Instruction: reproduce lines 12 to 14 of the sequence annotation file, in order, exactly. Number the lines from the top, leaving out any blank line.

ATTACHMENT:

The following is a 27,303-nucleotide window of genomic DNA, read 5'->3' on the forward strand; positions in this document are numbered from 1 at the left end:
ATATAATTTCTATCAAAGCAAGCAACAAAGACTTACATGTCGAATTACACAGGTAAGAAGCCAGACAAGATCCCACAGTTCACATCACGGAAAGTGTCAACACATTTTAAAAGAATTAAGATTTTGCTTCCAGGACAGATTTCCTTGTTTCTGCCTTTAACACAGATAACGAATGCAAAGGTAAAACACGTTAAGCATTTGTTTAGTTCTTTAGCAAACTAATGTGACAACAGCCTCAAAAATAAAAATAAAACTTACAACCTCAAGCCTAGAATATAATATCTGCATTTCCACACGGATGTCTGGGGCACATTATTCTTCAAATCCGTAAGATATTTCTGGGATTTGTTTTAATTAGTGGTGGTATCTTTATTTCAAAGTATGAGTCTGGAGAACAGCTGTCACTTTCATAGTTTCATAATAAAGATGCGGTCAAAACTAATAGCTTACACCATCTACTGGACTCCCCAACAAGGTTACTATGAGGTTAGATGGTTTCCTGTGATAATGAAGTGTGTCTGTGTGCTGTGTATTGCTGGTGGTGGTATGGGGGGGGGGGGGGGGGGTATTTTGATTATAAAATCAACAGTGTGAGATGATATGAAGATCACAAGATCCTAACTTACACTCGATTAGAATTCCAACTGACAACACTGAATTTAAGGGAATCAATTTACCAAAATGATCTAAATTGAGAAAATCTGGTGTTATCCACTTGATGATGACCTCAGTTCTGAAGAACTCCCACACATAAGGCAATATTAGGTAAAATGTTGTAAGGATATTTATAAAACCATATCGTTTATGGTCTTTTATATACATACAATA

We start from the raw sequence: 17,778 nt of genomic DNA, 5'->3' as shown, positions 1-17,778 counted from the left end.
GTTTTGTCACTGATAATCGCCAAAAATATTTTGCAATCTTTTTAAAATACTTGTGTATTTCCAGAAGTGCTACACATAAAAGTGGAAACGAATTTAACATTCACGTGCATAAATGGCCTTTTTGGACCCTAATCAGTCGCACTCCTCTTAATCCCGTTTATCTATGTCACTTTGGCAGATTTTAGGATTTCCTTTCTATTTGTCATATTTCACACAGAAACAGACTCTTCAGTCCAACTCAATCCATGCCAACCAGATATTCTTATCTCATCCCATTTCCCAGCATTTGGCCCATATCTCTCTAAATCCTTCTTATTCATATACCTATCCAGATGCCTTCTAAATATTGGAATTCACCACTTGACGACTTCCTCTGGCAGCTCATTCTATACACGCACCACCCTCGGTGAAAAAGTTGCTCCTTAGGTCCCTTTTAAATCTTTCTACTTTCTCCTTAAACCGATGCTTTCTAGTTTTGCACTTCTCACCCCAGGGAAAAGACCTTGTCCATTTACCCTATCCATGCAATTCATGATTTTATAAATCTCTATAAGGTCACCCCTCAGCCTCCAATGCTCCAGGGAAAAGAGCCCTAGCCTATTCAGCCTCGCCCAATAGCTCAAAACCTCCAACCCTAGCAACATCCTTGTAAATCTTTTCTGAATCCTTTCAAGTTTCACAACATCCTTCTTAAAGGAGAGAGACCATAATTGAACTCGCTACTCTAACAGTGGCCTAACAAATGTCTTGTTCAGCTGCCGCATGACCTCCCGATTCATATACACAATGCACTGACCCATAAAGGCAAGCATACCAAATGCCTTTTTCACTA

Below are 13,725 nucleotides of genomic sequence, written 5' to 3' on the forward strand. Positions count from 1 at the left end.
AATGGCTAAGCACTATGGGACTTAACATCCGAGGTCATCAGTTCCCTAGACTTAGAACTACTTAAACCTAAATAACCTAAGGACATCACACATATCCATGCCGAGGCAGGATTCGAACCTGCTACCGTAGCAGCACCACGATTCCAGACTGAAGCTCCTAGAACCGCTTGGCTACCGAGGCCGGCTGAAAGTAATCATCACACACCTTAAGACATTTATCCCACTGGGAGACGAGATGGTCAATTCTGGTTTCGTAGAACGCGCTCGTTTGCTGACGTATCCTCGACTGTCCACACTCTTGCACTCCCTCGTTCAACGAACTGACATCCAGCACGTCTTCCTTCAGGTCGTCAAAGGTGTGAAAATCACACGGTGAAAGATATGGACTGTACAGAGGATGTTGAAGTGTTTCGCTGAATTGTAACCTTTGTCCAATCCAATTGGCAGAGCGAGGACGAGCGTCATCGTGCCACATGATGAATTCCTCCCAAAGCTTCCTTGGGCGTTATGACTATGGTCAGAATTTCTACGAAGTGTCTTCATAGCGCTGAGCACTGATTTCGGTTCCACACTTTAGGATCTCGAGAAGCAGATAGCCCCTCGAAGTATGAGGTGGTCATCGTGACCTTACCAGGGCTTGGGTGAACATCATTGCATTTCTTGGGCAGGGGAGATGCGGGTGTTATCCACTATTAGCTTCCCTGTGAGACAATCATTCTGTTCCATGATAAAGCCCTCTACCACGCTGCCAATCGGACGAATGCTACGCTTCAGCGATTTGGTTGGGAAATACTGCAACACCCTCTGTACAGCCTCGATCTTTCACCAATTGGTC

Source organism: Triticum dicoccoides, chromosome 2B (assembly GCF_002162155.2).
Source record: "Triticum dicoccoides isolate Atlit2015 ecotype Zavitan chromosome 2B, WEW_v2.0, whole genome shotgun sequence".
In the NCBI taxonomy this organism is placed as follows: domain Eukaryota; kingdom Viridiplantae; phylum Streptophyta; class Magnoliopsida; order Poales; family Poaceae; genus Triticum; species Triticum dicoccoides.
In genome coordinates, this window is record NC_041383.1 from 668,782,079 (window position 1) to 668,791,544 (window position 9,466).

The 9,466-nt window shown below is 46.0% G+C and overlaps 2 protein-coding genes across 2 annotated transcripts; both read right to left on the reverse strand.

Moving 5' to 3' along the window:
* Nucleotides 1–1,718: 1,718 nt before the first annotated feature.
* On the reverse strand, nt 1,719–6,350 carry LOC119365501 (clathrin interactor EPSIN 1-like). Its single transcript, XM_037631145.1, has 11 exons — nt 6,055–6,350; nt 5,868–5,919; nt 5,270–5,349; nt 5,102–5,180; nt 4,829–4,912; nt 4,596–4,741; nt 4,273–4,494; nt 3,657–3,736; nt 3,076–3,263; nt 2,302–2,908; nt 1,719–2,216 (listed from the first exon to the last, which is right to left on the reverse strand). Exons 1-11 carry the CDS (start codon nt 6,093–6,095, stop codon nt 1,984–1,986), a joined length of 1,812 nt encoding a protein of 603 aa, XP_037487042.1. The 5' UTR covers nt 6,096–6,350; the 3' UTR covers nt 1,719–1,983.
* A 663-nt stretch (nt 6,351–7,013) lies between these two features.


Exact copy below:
Moving 5' to 3' along the window:
* Nucleotides 1–1,718: 1,718 nt before the first annotated feature.
* On the reverse strand, nt 1,719–6,350 carry LOC119365501 (clathrin interactor EPSIN 1-like). Its single transcript, XM_037631145.1, has 11 exons — nt 6,055–6,350; nt 5,868–5,919; nt 5,270–5,349; nt 5,102–5,180; nt 4,829–4,912; nt 4,596–4,741; nt 4,273–4,494; nt 3,657–3,736; nt 3,076–3,263; nt 2,302–2,908; nt 1,719–2,216 (listed from the first exon to the last, which is right to left on the reverse strand). Exons 1-11 carry the CDS (start codon nt 6,093–6,095, stop codon nt 1,984–1,986), a joined length of 1,812 nt encoding a protein of 603 aa, XP_037487042.1. The 5' UTR covers nt 6,096–6,350; the 3' UTR covers nt 1,719–1,983.